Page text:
|Publication number||US4255137 A|
|Application number||US 06/043,365|
|Publication date||Mar 10, 1981|
|Filing date||May 29, 1979|
|Priority date||May 29, 1979|
|Also published as||CA1129741A, CA1129741A1|
|Publication number||043365, 06043365, US 4255137 A, US 4255137A, US-A-4255137, US4255137 A, US4255137A|
|Inventors||Nathan E. Guyer|
|Original Assignee||American Biltrite, Inc.|
|Export Citation||BiBTeX, EndNote, RefMan|
|Patent Citations (9), Referenced by (12), Classifications (11), Legal Events (2)|
|External Links: USPTO, USPTO Assignment, Espacenet|
This invention relates to heating devices. More specifically, it relates to a portable heating device particularly useful for heating the end portions of thermoplastic hose or tubing and thereby facilitating the fitting of such hose or tubing onto a rigid coupling shank.
Flexible thermoplastic hose is used in a wide variety of industrial applications. In typical applications, such as food processing, the hose provides a physical conduit interconnecting successive machines in the processing line. The flexible hose is typically coupled to the processing machines by rigid coupling shanks in the form of short tubular sections. In order to obtain an effective seal, the coupling shanks usually have an outer diameter somewhat larger than the inner diameter of the hose.
It is common practice to heat locally the end portions of the hose in order to facilitate their fitting onto the coupling shanks. Heat, properly applied, can soften the thermoplastic material of the hose and render it sufficiently pliable and elastic to fit onto the larger diameter shanks. Typically heat is applied by dipping the end portion of the hose in a container of hot liquid, such as boiling water or heated ethylene glycol. Alternatively, the ends can be heated by manually directing a stream of hot air onto the hose end or subjecting the hose to radiant heat.
None of these heating techniques, however, has proved wholly satisfactory for larger diameter hose having diameters of three inches or more. Dipping in hot liquids, for example, poses a safety hazard due to spillage and splashing and, in addition, introduces potential contaminants into the interior of the hose. The hazard of spillage and splashing arises because of the difficulty in controlling such hose while lowering an end portion into an upright container of hot liquid. The hose is elastic, difficult for a man to bend into short arcs and heavy for a man to handle (a thirty-foot length of eight-inch hose weighs about 225 pounds). Consequently, there is a substantial danger during dipping that the hose will escape from control with consequent spilling, flipping or splashing of boiling hot liquid.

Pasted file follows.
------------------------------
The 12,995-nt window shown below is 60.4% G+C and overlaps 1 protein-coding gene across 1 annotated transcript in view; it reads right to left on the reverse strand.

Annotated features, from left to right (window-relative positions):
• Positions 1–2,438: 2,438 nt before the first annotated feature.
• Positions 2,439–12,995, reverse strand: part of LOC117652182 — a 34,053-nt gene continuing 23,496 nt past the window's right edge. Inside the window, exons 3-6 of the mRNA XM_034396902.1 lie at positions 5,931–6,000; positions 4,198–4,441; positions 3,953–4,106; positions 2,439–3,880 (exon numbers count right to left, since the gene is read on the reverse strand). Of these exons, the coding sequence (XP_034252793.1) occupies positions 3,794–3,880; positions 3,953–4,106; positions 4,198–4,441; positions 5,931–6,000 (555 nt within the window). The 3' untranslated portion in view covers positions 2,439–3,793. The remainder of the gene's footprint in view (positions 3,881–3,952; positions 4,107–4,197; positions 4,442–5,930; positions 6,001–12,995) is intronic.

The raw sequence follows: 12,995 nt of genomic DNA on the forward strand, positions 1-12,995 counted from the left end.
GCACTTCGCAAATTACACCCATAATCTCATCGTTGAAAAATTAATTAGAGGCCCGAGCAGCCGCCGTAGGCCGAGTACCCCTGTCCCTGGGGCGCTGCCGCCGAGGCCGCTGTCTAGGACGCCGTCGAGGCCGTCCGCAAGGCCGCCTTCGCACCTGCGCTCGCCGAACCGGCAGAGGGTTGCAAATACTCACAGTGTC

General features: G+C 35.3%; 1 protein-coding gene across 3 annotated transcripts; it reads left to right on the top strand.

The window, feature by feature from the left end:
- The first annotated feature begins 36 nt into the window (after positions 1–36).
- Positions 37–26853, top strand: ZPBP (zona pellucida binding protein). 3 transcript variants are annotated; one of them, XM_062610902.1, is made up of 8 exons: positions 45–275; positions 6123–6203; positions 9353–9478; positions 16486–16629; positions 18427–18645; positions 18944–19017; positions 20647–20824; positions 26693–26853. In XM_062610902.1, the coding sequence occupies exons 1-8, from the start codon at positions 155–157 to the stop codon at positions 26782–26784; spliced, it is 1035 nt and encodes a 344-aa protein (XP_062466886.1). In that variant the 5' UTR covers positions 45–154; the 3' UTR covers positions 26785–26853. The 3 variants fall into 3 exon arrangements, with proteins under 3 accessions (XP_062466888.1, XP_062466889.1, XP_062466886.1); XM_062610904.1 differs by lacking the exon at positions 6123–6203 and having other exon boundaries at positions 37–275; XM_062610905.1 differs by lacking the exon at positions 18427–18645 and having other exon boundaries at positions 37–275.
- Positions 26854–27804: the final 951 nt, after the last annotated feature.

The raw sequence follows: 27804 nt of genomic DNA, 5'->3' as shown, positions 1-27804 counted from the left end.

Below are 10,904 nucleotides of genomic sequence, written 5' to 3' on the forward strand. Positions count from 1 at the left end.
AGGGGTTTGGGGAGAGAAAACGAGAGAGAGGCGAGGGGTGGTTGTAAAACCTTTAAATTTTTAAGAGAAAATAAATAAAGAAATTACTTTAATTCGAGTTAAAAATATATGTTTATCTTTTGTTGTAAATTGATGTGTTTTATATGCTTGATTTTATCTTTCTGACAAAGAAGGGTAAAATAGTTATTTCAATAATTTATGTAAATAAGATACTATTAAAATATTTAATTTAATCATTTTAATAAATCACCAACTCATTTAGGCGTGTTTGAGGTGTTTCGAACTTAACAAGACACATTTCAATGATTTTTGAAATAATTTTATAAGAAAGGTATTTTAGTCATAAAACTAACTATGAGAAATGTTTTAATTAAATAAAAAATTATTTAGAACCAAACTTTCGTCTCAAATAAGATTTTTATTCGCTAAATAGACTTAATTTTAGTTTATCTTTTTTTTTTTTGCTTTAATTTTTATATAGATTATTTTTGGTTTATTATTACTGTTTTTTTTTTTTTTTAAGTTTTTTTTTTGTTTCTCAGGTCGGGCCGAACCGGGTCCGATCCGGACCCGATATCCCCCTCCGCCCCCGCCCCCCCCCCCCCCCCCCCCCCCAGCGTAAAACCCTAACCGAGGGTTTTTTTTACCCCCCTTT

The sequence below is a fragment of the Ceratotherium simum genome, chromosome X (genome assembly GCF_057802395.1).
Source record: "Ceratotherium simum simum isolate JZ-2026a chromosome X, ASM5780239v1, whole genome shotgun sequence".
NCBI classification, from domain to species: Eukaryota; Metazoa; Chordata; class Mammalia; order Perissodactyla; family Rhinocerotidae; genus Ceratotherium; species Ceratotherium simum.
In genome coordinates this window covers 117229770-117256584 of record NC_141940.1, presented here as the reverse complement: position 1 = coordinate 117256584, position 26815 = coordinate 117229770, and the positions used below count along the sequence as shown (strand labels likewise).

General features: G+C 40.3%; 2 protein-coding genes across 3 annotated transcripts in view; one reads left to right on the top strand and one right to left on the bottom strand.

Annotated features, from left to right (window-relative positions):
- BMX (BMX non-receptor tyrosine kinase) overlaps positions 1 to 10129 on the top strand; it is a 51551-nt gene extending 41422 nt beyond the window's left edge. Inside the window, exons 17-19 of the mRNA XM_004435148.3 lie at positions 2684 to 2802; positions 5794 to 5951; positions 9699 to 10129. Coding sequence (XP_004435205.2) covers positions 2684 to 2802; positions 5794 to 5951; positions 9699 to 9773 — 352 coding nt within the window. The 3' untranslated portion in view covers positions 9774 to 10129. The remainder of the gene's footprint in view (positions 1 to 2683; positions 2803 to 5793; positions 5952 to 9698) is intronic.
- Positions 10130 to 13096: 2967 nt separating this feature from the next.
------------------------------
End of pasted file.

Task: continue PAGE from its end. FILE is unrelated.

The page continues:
The danger of chemical contamination arises because heated liquids other than water are often used in order to speed up the softening process. In order to reduce the period of time the hose must be held in dipping position, many users employ liquids, such as glycol, having boiling temperatures higher than that of water. Such liquids, however, are necessarily introduced into the interior of the hose where they are potential contaminants to materials passing through the hose. Glycol, for example, would be a poisonous contaminant in food processing hose.
Manual direction of hot air onto the hose is both tiresome and ineffective. It is tiresome because the operator must continuously redirect the hot air source so that it heats all portions of the end in a substantially uniform manner. It is ineffective because the operator is generally unsuccessful in obtaining uniform heating, resulting in a difficult fit and producing localized weak spots in the expanded hose.
Radiant heating is not practical. The surface exposed to radiant heat overheats and begins to smoke and decompose long before the entire thickness is soft enough to expand.